1. Do research on the hosts that are interviewing you. Read their bios, Google them, know something about them and find a unique trait that relates to your topic so you can engage them while you’re on the air with them.
2. Let the hosts sell your product. It sounds like a commercial when you mention your show, book, website, etc. The hosts are professionals, they’ll re-set you as a guest and they’ll do the selling for you.
3. Communicate clearly with the producer(s) ahead of time. Ask if you can assist them with any teasing. For example, “in 30 minutes, has this guy actually met bigfoot?” “At this time tomorrow, we’re going to have the ONE thing that you need to be watching out for with your pre-teen daughter, and you’ll be shocked.” Help the producer with a hook, even if it’s not the main topic of your interview.
4. Be on a land-line and don’t ever use a speaker-phone. Sit up (lying down is a regular thing with guests who are up early to do east-coast phone tours). Have a bottle of water handy in case you need it.
5. Don’t stress if the hosts go off topic. Encourage it. Listeners are very familiar with the show, that’s why they listen, if they’re being funny or “random”, the listeners are engaged and will stick around.
6. Know ahead of time if there are words/topics that are off-limits. Not that you’re planning on cussing up a storm, but “pissed off” or “ass” or “bitch” are fine for some shows, but they’re cause for hitting the dump button on other shows…know the show that you’re guesting on.
7. Keep your answers to 30 seconds or under. Make them compelling, and consider ending your answers with a question for the host to solicit a reaction or response from them.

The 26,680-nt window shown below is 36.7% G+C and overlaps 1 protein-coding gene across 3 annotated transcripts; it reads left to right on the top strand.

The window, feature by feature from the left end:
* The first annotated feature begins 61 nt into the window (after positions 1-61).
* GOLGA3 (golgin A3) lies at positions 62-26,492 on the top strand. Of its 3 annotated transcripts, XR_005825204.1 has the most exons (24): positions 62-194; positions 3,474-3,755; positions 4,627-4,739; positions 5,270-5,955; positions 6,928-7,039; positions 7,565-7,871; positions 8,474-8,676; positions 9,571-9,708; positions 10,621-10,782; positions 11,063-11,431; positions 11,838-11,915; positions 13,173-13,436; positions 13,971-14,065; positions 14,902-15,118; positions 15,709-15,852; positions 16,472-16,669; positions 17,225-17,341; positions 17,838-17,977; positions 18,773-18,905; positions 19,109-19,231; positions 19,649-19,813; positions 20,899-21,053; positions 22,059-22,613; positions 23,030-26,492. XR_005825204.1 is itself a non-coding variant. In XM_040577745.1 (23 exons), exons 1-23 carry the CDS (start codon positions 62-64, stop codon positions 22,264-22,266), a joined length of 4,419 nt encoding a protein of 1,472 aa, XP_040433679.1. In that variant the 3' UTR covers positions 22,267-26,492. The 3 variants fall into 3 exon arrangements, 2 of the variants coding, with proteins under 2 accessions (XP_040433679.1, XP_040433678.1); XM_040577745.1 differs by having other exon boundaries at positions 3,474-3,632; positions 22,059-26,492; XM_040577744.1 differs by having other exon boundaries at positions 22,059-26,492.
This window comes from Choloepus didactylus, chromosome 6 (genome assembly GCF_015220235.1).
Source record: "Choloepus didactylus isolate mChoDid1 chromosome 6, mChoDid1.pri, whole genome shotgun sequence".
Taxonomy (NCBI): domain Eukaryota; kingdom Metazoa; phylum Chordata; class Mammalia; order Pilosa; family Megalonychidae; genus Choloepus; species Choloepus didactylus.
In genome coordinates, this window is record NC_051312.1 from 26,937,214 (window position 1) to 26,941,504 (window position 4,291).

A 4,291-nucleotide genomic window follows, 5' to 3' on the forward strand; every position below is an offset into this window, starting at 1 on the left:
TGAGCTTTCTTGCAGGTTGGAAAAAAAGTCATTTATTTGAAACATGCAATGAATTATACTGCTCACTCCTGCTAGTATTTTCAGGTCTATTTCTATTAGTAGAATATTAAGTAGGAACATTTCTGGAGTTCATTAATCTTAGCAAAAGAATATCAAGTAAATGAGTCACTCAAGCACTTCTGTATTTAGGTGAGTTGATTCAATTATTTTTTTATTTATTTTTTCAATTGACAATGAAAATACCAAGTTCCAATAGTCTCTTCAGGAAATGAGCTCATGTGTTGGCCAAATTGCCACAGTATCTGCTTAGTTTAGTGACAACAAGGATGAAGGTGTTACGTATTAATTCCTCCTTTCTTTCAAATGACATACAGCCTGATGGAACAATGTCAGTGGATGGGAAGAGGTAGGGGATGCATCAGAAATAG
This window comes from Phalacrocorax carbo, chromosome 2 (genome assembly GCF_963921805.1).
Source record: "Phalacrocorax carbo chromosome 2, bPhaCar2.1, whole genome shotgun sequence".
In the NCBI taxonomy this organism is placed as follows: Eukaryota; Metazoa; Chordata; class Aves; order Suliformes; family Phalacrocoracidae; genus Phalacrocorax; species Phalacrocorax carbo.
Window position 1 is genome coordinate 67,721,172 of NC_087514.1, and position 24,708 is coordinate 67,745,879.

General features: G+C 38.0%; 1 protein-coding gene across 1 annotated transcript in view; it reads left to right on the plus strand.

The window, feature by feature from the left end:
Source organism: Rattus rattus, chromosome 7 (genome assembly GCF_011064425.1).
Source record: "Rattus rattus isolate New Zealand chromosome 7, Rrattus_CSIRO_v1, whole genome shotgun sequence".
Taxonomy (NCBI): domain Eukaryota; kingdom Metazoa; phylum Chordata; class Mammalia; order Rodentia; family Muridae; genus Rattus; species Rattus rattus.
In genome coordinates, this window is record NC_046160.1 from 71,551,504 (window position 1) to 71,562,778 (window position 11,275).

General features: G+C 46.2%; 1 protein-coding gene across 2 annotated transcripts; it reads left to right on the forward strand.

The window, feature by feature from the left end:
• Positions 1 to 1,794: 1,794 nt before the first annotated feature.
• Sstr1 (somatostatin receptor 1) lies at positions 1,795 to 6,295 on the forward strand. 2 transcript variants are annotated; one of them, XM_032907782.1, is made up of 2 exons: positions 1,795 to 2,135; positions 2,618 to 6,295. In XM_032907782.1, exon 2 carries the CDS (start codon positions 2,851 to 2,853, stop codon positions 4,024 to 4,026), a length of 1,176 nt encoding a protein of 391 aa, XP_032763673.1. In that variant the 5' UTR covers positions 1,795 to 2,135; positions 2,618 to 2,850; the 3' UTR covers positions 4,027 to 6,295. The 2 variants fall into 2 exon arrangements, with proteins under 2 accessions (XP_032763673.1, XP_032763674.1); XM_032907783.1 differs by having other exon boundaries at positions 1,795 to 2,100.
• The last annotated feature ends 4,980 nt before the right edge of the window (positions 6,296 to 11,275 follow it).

I know this doesn’t answer all of your questions but is definitely gives you a clearer picture of what we media-types are looking for in a guest. As a parting thought, I’d like to share with you one outstanding testimonial on my previous assertion that radio should still be an important partner in your marketing plans.
John Weber: (Vice-President, Network Programs and Services, Premiere Radio Networks, New York.) John is the man responsible for booking and organizing hundreds of book and interview tours for radio:
“We do a lot of work with book publicists, and they tell me, across the board, NOTHING sells a book like radio. When we do a radio tour with an author, attendance goes up at area book signings and there’s almost always a jump in sales on Amazon! So one should never underestimate the impact of radio, especially major market stations! Stations in all formats generally participate, so it’s not just news/talk, its morning shows of all flavors…”
Next time, I will give you some insight about a small piece of electronics that changed how we all execute media interviews forever. This is information that NO ONE in media coaching is warning you about. Knowing how to work with this monster will only benefit you and your clients!
Skip Mahaffey in an award-winning broadcaster, Media Coach/Consultant and Author of Adventures With My Father: Childhood Recollections of Divorce, Dysfunction and the Summer of Love. Skip is available for consultation by calling 813-388-1035 or email: email@example.com